1Depressivity over the Life Course and Across Generations – A Work in Progress Elizabeth CookseyCurtis EberweinRosella GardeckiPamela IngRandall J. Olsen
2Why Is This an Interesting Topic for Longview? Depression is probably responsible for more lost days of work and lost productivity than any other cause (short of death)Mental health problems typically manifest themselves in adolescence and young adulthoodBoth environmental and genetic factors are likely involved, both of which may be illuminated with longitudinal data
3Longitudinal Data We Use National Longitudinal Surveys of Labor Market Experience – project dates from 1965Mature Women in 1966Young Women in 19681979 Youth Cohort born (NLSY79)Young Adult Studybiological children of female respondents in NLSY79Data on perinatal health + social, emotional and cognitive development through age 14 thence “conventional” interviews every 2 years
4Key Depression Measures Committee on Epidemiological Studies Depression scale (CES-D) is due to Radloff (1977) and the most widely used measure of depression in the U.S.Has 20 items that solicit symptom frequency over the past weekrarely or none of the time (less than once a week)some or a little of the time (1 to 2 days of the week)occasionally or a moderate amount of the time (3 to 4 days a week)most or all of the time (5-7 days of the week)Answers scored 0-3Ex: “I felt that I could not shake off the blues even with help from my family or friends.”
5Open Questions about CES-D Depression is supposed to be a long-run, not short term condition; questions ask about the last 7 daysIs the CES-D flawed because of the near-term horizon of the questions? Having repeated measures over several years will help answer that questionThe original focus of the CES-D was on young adults; does it perform adequately over the life cycle?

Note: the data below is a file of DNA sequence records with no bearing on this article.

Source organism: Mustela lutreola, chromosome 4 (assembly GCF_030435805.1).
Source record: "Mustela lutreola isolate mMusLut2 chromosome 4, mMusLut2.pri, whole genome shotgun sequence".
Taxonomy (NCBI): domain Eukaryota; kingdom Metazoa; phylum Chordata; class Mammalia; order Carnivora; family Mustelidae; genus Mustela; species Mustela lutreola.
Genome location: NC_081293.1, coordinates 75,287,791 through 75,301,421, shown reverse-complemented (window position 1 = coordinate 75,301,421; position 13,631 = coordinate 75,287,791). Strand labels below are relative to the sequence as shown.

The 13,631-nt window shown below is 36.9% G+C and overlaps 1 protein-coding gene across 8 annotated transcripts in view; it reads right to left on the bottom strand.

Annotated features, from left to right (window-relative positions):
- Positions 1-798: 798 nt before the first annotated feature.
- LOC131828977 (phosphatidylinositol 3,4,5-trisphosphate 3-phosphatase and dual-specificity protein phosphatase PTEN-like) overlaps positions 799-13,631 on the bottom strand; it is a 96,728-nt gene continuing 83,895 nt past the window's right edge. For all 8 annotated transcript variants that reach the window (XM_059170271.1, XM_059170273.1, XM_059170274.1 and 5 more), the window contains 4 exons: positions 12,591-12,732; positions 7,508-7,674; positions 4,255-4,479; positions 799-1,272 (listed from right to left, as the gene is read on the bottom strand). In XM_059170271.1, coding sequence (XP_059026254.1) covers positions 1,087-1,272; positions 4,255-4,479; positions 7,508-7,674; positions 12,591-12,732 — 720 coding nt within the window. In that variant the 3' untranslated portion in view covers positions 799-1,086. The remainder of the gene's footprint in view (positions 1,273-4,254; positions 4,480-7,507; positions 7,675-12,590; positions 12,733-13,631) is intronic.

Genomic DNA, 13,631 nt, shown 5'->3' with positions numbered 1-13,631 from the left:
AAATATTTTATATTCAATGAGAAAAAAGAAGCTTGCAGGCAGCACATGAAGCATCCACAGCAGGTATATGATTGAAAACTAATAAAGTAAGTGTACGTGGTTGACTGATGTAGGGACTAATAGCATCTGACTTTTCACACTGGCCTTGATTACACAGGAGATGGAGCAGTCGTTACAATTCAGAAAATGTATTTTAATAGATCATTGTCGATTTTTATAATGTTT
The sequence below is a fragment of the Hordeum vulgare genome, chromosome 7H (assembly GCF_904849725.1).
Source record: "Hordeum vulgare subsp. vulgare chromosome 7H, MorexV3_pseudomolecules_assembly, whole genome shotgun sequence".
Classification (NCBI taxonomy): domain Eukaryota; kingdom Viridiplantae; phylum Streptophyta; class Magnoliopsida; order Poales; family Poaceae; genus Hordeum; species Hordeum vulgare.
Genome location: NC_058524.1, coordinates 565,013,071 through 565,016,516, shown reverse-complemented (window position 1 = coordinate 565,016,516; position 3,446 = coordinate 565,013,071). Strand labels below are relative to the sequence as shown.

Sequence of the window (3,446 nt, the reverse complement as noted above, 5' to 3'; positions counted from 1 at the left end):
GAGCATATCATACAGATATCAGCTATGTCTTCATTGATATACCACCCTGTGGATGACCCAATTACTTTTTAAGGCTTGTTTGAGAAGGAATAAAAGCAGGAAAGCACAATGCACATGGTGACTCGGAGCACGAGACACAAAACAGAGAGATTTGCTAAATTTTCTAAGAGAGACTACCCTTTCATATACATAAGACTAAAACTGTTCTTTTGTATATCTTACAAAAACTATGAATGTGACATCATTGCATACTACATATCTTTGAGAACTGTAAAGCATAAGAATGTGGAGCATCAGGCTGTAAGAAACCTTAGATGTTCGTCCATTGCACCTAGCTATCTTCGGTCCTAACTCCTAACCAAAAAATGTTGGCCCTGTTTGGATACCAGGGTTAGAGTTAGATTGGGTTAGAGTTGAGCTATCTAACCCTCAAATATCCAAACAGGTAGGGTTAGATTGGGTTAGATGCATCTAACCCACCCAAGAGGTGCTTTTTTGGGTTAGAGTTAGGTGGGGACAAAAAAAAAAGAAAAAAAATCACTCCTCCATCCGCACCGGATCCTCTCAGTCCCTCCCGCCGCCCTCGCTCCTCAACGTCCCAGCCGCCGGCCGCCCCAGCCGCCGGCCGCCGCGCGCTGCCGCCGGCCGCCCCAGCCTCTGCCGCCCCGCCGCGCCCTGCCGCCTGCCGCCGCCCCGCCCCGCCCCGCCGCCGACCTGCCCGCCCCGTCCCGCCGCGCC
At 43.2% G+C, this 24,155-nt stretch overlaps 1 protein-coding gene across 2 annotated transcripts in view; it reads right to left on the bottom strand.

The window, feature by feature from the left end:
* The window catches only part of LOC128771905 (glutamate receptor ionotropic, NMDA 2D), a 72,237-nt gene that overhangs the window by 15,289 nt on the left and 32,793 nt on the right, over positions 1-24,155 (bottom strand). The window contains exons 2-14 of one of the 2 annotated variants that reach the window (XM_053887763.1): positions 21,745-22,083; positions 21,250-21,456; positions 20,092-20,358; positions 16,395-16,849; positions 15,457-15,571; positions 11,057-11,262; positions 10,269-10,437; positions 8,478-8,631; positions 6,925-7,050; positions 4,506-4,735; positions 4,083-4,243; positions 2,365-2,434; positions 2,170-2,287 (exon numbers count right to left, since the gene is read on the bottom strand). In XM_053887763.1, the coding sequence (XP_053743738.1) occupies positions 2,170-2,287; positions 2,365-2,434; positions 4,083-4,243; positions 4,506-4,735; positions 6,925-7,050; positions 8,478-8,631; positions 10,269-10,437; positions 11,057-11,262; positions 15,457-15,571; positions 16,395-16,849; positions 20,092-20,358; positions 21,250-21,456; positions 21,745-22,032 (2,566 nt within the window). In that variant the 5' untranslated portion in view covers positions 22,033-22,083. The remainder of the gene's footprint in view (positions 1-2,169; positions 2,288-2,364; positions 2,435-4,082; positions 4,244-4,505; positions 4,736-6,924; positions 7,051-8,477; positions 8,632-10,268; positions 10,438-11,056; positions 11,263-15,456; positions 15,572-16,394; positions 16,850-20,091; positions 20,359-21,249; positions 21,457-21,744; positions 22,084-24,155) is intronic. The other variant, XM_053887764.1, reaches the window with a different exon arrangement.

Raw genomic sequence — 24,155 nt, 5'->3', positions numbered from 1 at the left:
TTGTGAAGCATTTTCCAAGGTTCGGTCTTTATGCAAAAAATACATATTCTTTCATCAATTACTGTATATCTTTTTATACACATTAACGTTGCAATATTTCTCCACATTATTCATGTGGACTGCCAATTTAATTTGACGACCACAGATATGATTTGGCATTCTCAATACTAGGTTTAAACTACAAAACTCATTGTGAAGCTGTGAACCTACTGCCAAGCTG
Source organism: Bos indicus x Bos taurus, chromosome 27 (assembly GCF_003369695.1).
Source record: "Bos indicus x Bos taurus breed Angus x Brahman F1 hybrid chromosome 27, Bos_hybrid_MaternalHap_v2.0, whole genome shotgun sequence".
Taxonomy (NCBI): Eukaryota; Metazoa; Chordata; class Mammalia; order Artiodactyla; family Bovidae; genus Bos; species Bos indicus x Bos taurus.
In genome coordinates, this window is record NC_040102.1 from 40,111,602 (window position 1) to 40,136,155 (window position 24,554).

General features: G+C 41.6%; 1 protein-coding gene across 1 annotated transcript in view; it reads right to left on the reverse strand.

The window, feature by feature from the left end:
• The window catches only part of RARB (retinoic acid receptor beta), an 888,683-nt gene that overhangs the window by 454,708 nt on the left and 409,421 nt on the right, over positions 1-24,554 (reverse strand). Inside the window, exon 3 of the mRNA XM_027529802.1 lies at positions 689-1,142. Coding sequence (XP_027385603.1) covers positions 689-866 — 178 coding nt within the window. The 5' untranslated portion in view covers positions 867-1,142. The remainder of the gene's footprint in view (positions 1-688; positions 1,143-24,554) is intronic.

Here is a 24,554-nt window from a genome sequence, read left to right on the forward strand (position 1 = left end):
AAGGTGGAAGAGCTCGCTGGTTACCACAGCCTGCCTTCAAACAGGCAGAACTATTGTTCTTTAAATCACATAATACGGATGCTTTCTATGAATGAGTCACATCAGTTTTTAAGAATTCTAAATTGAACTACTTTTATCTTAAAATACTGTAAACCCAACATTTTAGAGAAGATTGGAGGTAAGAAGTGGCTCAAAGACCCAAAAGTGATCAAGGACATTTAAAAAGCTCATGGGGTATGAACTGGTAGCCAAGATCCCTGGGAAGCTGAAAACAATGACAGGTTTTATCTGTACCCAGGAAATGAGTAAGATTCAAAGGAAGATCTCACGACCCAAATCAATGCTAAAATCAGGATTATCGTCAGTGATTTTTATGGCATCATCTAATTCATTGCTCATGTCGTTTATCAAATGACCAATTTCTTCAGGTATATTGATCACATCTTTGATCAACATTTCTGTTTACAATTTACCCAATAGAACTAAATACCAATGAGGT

6Psychometrics in Omnibus Social Science Surveys We often hear that to do a good job of measuring a psychological construct, we need to ask a seemingly interminable sequence of scale itemsHaving all these answers creates a question in the minds of other social scientists as to how to use the dataTypically a simple sum of scores used; is this really the right approach no matter how questions may vary?Is there a reasonable way we can use the results of these scales as explanatory variables for investigations that center on economic or sociological applications?
7Item Response Theory – A Quick Summary; Apologies to the Cogniscenti It assumes there is a latent distribution for a trait that is, or can be represented as, standard normalIt presumes the scale items measure a unidimensional traitItems differ in their ability to discriminate in where a person lies on this continuum and, if the response set is Likert-like (as opposed to correct/incorrect in achievement or cogntivie testing), moving through the response set may have different implications for where the person is on the unidimensional scaleThe outcome of the testing protocol is a z-score for where a particular person is on the continuum